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Controversial 'Days-After' Contraceptive Pill Approved by FDA

By Admin on August 17, 2010 | Last updated on March 21, 2019

Not only do women have a Plan B, now there is a plan C as well. The FDA has approved a contraceptive pill manufactured by Watson Pharmaceuticals Inc. which will be a contraceptive that women can take up to five days after sex. The pill's actual name is Ella (chemical name, ulipristal) and it will be on the market as of late this year. Unlike Plan B, the new drug will require a prescription.

The drug has been controversial, according to Bloomberg News. Anti-abortion groups have opposed its approval saying that the drug is similar in its chemical make-up to the so-called abortion pill, RU-486. However, a FDA panel of advisers voted unanimously for the drug's approval in June of this year. The panel found Ella to be safe and did not find the drug was capable of terminating an existing pregnancy.

According to a statement by Fred Wilkinson, the Watson Pharmaceuticals executive vice president for global brands, the drug is efficacious. Studies show the drug lowered the pregnancy rate to 2.2 percent among women who took it 48 to 120 hours after unprotected sex. The expected pregnancy rate is 5.5 percent.

Bloomberg reports that both Plan B and Ella work by stalling ovulation. Ella delays that process as much as five days, a key because sperm can live that long inside the body, Jeffrey Jensen, a professor at Oregon Health & Science University, said in a June 2 interview.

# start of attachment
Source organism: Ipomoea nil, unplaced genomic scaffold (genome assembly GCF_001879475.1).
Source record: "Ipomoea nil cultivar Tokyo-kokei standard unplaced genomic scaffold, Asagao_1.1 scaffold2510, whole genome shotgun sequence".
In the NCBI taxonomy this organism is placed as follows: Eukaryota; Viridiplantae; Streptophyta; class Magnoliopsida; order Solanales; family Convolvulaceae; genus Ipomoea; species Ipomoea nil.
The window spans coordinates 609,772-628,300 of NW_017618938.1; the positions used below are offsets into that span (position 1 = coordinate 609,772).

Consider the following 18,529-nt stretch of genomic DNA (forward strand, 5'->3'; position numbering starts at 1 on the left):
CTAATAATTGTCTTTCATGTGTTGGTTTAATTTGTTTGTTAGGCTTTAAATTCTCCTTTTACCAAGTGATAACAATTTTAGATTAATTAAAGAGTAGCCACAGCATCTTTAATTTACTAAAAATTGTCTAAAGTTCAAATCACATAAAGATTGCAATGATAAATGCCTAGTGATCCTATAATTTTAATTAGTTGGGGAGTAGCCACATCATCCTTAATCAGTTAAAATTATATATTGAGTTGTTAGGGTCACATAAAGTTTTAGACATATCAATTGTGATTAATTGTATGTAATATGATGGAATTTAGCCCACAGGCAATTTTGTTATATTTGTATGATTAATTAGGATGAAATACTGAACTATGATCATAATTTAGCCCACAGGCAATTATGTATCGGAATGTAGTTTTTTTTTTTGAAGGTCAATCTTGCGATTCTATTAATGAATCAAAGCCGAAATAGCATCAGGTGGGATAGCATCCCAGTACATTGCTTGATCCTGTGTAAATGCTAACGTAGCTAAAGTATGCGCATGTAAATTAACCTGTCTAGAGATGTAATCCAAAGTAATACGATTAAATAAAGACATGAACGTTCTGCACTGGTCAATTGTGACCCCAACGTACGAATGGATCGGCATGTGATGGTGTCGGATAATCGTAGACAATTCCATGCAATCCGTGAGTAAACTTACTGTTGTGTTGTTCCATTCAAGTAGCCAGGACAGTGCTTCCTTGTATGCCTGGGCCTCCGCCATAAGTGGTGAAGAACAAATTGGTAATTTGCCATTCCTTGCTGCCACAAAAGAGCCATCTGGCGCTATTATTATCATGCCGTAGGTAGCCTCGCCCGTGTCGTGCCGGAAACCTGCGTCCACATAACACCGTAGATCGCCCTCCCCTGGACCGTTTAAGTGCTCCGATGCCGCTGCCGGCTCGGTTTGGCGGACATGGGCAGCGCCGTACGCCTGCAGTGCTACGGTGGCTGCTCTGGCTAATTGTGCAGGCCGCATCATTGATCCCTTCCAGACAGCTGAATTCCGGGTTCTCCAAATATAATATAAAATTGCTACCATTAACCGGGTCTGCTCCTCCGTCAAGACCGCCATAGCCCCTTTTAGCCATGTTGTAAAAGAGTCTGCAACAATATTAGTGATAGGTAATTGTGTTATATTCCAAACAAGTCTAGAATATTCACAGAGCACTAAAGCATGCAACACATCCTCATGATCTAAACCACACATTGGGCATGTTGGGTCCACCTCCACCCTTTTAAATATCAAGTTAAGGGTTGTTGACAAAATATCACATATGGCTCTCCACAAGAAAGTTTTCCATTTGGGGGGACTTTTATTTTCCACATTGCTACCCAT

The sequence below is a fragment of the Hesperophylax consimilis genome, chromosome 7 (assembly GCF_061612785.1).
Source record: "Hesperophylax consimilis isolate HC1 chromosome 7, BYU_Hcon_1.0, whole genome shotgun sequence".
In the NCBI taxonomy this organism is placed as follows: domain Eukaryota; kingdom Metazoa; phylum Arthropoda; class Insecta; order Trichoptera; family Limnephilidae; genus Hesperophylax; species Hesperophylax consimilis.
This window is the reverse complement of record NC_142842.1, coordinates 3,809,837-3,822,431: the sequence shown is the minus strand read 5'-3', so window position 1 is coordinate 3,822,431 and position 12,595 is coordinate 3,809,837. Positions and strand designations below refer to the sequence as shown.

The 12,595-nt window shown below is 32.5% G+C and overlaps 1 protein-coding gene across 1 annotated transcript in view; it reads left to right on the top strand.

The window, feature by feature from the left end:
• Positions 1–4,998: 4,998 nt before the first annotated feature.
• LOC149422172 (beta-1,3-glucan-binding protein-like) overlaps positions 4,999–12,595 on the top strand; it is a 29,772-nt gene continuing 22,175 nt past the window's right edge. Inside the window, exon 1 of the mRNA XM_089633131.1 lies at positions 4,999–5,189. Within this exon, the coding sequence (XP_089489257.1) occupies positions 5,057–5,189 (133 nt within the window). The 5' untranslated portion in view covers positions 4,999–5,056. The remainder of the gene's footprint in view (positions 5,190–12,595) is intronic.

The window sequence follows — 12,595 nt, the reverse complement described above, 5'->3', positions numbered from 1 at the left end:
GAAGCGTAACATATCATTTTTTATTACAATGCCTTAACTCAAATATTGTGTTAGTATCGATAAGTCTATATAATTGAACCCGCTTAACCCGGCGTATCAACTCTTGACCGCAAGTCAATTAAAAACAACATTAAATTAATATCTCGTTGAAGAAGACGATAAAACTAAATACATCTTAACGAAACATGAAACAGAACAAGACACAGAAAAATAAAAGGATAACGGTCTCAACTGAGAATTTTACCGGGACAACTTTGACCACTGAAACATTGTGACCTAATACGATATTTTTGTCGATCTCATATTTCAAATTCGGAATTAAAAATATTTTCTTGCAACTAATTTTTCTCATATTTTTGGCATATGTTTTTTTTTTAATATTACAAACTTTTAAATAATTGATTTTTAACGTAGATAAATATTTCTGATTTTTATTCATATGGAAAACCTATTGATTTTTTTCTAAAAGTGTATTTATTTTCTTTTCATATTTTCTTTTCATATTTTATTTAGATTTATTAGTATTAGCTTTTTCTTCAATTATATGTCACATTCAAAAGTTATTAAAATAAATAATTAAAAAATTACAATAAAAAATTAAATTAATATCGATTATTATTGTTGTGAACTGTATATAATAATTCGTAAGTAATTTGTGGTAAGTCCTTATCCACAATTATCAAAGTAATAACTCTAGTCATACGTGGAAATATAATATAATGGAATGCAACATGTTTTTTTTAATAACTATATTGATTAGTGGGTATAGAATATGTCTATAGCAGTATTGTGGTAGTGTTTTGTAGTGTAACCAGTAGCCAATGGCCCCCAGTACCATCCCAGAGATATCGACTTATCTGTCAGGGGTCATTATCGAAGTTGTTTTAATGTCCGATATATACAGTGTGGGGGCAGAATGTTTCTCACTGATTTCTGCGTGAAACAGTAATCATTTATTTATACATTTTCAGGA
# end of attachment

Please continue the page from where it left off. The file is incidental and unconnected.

The Family Research Council, a Washington-based advocacy group, disagreed with the decision, saying the FDA should have required further study before approving it. “Approval of Ella raises concerns about taxpayer funding of abortions since currently the U.S. government will pay for emergency contraception, but not abortion pills,” Jeanne Monahan, director of the Council’s Center for Human Dignity, said today in a statement.

Watson will release information on Ella’s price and the company’s marketing plans when it begins selling the contraceptive pill drug later this year, Watson spokesman Charlie Mayr said in a telephone interview with Bloomberg.

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